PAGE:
The entire world is feeling the challenges of the COVID-19 virus. Many have lost jobs, global school closures are leaving children vulnerable, hunger is rising for families and physical distancing is taking a toll on social wellbeing.
We spoke with Ahmed, a 40-year-old father of four in northern Ghana who works as a farmer and a mason. He and his family have participated in CFTC donor supported programming, through our regional partner RAINS, for several years. His family’s life improved dramatically during this time, but now he is facing new challenges due to the pandemic. Here is his story.
The COVID-19 pandemic has impacted us differently as a community. Although no case of the infection has been recorded yet in my community, for which we are grateful to God, I wish to focus on how this pandemic has impacted on my life and family.
Our community is made up of crop farmers. The women in the community process shea nuts and help their spouses on their family farms. Because of support from RAINS and Canadian Feed The Children, more women can participate in their family’s farms.
In fact, the implementation of the CHANGE (Climate Change in Northern Ghana Enhanced) project by RAINS and CFTC in past five years or so has exposed community members to the high need for women to be active participants in farming activities and gave significant support in terms of skills to women who are now small scale farm owners. This has gone a long way in addressing the food security needs of households as well as giving children, especially girls, the opportunity to be in school as women now contribute both food and income to support their households.
When I was growing up, I knew I was going to be a farmer. Over the years, I learned masonry which helped earn additional income for my family. That ensured my family stayed food secure all year round and that all my children could be in school.
But this year has been quite exceptional for me and my family following COVID-19. My work as a mason stalled as a result of the pandemic since I was not able to visit neighbouring communities to do my usual construction jobs because of physical distancing. My monthly income dropped, which seriously impacted the ability to feed my children. Before the pandemic, my children would receive school meals, but now that they’re at home, me and my wife need to spend more money on food to provide for them. While we can feed them adequately right now, we cannot afford a diverse or necessarily nutritious diet for them. I too would have the opportunity to eat meals at the homes of people I did masonry work for, but those opportunities no longer exist.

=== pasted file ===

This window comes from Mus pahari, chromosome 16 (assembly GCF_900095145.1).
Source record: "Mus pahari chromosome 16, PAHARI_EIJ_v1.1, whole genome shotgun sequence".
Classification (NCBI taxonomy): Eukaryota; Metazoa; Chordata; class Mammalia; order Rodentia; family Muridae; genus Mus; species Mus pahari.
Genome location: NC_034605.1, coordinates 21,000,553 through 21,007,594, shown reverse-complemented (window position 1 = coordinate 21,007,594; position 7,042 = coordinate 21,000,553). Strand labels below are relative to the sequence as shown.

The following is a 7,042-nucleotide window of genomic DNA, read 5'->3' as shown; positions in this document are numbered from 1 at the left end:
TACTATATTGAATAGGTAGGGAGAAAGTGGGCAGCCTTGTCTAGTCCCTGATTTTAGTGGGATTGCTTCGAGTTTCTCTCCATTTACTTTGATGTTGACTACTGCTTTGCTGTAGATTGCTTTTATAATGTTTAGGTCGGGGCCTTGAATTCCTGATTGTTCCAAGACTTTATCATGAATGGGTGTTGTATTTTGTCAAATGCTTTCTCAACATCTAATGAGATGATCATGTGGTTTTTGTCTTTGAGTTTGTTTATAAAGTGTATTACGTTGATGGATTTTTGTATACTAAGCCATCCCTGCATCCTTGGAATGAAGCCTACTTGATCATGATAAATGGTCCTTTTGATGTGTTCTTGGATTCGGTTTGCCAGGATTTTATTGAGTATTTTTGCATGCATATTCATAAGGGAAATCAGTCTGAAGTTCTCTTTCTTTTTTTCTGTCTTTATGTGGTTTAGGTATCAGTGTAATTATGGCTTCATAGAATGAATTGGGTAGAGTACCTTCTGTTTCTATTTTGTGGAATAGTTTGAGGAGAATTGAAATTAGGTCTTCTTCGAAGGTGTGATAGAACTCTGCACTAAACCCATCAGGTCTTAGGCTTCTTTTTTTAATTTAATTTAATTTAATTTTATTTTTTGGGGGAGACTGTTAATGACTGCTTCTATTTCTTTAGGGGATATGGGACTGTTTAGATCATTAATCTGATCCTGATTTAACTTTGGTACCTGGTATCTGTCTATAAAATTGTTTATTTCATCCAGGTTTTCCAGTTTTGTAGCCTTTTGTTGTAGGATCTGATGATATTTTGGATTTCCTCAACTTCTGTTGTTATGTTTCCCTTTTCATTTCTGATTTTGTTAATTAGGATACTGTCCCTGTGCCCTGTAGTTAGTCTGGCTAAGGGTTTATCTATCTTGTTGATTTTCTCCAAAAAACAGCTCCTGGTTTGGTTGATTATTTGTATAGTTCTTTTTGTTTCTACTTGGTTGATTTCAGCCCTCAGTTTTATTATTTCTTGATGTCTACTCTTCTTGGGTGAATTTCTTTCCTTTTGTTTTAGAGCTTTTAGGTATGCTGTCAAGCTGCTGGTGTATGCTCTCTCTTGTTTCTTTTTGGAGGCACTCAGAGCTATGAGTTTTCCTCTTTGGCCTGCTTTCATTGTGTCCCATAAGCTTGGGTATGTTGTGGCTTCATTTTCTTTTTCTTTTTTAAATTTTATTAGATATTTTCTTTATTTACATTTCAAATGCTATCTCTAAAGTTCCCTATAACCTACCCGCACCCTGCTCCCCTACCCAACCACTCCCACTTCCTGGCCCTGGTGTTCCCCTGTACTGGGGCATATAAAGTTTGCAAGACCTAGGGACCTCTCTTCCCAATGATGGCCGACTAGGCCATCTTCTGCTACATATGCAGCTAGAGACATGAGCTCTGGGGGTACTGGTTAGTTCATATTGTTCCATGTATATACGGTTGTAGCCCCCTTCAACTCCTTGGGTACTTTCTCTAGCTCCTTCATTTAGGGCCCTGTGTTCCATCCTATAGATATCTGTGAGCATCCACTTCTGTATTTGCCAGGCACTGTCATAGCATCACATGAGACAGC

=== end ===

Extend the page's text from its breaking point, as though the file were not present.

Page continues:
Farming activities have started again and I’m looking forward to a fruitful season. Fortunately I was able to purchase some crucial farming inputs at the local market like seeds and fertilizer before the pandemic hit. But, due to my reduced income, I cannot afford to hire extra help on my farm so we will not be able to cultivate the farm size as I was able to in previous years. I am foreseeing how COVID-19 will greatly impact our lives beyond just this year.
With so much emphasis on frequent hand washing and personal hygiene, our community has been so fortunate to have access to potable water, thanks to RAINS and CFTC for providing the borehole years ago. As well, CFTC provided us with some hand-washing stations during the pandemic which helped improve the community’s hygiene.
Even though we are experiencing these challenges, I wish to express my gratitude for RAINS and CFTC’s partnership with our community. Through this pandemic, I’ll be working closely with community members to ensure our folks follow safety protocols and save our community from getting sick. I am hopeful that things will ease up soon.
Ahmed’s family, like so many around the world, is facing the serious economic fallout of this global crisis. CFTC donor support during COVID-19 has already made a difference for communities like Ahmed’s in Ghana and around the world by providing sanitation supplies, community awareness campaigns around the virus, and tools to take advantage of this year’s shortened growing season. In many communities, the most vulnerable families have also received emergency food baskets. With your continued support, we can help more children and families through this pandemic and beyond. Thank you for providing hope for Ahmed’s family.
HELP FARMERS GROW MORE FOOD
Share this Post